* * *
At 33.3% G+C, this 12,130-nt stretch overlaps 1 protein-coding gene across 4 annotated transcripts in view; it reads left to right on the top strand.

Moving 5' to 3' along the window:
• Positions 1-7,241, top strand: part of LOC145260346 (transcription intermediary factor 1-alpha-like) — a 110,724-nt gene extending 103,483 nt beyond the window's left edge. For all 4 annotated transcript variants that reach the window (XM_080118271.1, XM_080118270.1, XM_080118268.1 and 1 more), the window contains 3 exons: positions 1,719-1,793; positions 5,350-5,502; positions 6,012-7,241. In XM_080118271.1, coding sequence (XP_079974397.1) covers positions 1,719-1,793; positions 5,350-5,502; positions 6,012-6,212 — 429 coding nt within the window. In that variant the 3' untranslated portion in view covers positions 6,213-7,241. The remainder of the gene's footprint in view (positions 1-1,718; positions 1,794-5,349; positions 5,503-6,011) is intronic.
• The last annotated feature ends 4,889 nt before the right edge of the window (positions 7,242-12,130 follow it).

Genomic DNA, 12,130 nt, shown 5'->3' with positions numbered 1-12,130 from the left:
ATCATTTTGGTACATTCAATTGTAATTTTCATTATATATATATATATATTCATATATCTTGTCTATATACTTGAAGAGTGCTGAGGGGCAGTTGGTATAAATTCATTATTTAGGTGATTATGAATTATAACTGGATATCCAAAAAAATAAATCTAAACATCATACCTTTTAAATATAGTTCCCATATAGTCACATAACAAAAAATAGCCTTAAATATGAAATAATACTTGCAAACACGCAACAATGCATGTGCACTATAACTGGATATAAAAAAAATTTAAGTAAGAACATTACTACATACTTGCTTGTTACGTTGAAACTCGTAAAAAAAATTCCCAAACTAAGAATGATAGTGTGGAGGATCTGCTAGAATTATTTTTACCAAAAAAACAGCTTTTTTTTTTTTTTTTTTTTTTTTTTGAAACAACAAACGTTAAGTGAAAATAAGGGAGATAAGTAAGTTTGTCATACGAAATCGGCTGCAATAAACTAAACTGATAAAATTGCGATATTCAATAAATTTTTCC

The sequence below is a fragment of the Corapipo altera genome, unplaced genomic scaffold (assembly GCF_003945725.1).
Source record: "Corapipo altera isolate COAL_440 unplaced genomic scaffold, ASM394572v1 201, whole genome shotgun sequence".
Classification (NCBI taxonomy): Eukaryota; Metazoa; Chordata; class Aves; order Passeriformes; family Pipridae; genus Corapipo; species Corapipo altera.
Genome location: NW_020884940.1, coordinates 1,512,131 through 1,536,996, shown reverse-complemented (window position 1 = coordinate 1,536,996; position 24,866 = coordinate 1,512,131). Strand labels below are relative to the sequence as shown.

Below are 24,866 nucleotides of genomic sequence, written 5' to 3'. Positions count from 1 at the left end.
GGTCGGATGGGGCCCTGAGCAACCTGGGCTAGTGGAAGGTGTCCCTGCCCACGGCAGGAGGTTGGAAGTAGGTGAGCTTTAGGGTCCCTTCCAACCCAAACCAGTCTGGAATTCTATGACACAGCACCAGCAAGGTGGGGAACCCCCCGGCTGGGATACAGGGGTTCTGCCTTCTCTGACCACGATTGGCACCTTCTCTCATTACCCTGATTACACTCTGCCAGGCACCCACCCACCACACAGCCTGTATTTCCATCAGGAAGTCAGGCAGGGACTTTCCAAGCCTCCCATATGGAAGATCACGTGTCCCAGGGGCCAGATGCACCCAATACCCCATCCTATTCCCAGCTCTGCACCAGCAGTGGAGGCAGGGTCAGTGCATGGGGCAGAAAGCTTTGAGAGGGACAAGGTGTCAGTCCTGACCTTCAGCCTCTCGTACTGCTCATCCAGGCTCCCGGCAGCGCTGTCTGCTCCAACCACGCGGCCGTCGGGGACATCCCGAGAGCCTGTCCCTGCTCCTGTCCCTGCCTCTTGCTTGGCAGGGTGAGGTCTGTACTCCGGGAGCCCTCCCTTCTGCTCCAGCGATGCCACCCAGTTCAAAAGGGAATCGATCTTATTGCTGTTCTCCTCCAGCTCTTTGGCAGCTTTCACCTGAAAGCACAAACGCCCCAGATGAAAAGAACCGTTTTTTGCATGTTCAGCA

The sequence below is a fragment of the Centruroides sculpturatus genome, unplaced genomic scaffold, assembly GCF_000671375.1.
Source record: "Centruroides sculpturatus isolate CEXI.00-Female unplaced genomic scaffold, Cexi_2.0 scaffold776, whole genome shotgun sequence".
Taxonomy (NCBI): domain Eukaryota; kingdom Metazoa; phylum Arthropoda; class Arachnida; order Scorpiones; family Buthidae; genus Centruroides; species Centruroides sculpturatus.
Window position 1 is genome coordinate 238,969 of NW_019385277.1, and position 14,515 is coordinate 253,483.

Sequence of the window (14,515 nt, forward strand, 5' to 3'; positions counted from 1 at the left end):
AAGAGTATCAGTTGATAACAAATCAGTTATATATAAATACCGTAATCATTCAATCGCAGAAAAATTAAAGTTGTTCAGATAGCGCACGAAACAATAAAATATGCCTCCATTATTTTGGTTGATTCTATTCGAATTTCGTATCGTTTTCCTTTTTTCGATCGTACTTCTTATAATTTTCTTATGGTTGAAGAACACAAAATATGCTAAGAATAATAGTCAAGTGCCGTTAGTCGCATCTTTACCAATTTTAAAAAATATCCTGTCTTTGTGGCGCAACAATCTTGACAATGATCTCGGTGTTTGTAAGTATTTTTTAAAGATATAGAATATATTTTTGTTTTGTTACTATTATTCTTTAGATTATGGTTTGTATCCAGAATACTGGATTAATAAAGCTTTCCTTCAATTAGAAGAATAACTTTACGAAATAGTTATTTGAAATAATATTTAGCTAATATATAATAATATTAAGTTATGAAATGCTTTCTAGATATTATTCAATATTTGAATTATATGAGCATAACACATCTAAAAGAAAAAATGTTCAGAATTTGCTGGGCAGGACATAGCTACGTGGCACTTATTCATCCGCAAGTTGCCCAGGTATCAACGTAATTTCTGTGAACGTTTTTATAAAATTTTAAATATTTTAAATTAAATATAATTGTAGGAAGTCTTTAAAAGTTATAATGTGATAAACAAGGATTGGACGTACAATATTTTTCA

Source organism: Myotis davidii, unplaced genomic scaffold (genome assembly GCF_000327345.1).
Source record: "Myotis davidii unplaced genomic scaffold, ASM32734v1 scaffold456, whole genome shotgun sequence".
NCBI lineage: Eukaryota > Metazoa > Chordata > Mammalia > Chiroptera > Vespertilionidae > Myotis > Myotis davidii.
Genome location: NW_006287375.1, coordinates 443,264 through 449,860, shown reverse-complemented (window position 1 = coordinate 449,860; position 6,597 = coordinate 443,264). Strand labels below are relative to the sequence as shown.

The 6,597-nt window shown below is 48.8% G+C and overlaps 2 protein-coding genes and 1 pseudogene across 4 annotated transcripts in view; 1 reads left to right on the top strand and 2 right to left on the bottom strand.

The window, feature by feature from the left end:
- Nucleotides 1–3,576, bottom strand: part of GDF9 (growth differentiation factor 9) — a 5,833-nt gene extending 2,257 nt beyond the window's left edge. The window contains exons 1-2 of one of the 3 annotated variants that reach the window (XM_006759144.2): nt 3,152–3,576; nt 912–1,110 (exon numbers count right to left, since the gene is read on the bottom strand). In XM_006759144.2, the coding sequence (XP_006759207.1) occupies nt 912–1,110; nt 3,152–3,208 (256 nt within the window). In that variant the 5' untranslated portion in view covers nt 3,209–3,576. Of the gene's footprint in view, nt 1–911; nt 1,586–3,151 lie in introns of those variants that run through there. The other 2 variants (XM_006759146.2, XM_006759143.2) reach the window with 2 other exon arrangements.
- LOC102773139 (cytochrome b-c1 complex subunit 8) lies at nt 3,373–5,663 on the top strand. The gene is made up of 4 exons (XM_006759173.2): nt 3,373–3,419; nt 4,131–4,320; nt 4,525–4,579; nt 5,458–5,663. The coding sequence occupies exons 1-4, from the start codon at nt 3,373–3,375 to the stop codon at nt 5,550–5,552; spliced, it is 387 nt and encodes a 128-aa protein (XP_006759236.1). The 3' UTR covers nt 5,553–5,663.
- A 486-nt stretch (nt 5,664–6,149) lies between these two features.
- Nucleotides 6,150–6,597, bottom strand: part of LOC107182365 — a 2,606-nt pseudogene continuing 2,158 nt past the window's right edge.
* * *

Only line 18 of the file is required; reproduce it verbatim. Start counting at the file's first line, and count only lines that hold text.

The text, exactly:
AAGAGTATCAGTTGATAACAAATCAGTTATATATAAATACCGTAATCATTCAATCGCAGAAAAATTAAAGTTGTTCAGATAGCGCACGAAACAATAAAATATGCCTCCATTATTTTGGTTGATTCTATTCGAATTTCGTATCGTTTTCCTTTTTTCGATCGTACTTCTTATAATTTTCTTATGGTTGAAGAACACAAAATATGCTAAGAATAATAGTCAAGTGCCGTTAGTCGCATCTTTACCAATTTTAAAAAATATCCTGTCTTTGTGGCGCAACAATCTTGACAATGATCTCGGTGTTTGTAAGTATTTTTTAAAGATATAGAATATATTTTTGTTTTGTTACTATTATTCTTTAGATTATGGTTTGTATCCAGAATACTGGATTAATAAAGCTTTCCTTCAATTAGAAGAATAACTTTACGAAATAGTTATTTGAAATAATATTTAGCTAATATATAATAATATTAAGTTATGAAATGCTTTCTAGATATTATTCAATATTTGAATTATATGAGCATAACACATCTAAAAGAAAAAATGTTCAGAATTTGCTGGGCAGGACATAGCTACGTGGCACTTATTCATCCGCAAGTTGCCCAGGTATCAACGTAATTTCTGTGAACGTTTTTATAAAATTTTAAATATTTTAAATTAAATATAATTGTAGGAAGTCTTTAAAAGTTATAATGTGATAAACAAGGATTGGACGTACAATATTTTTCA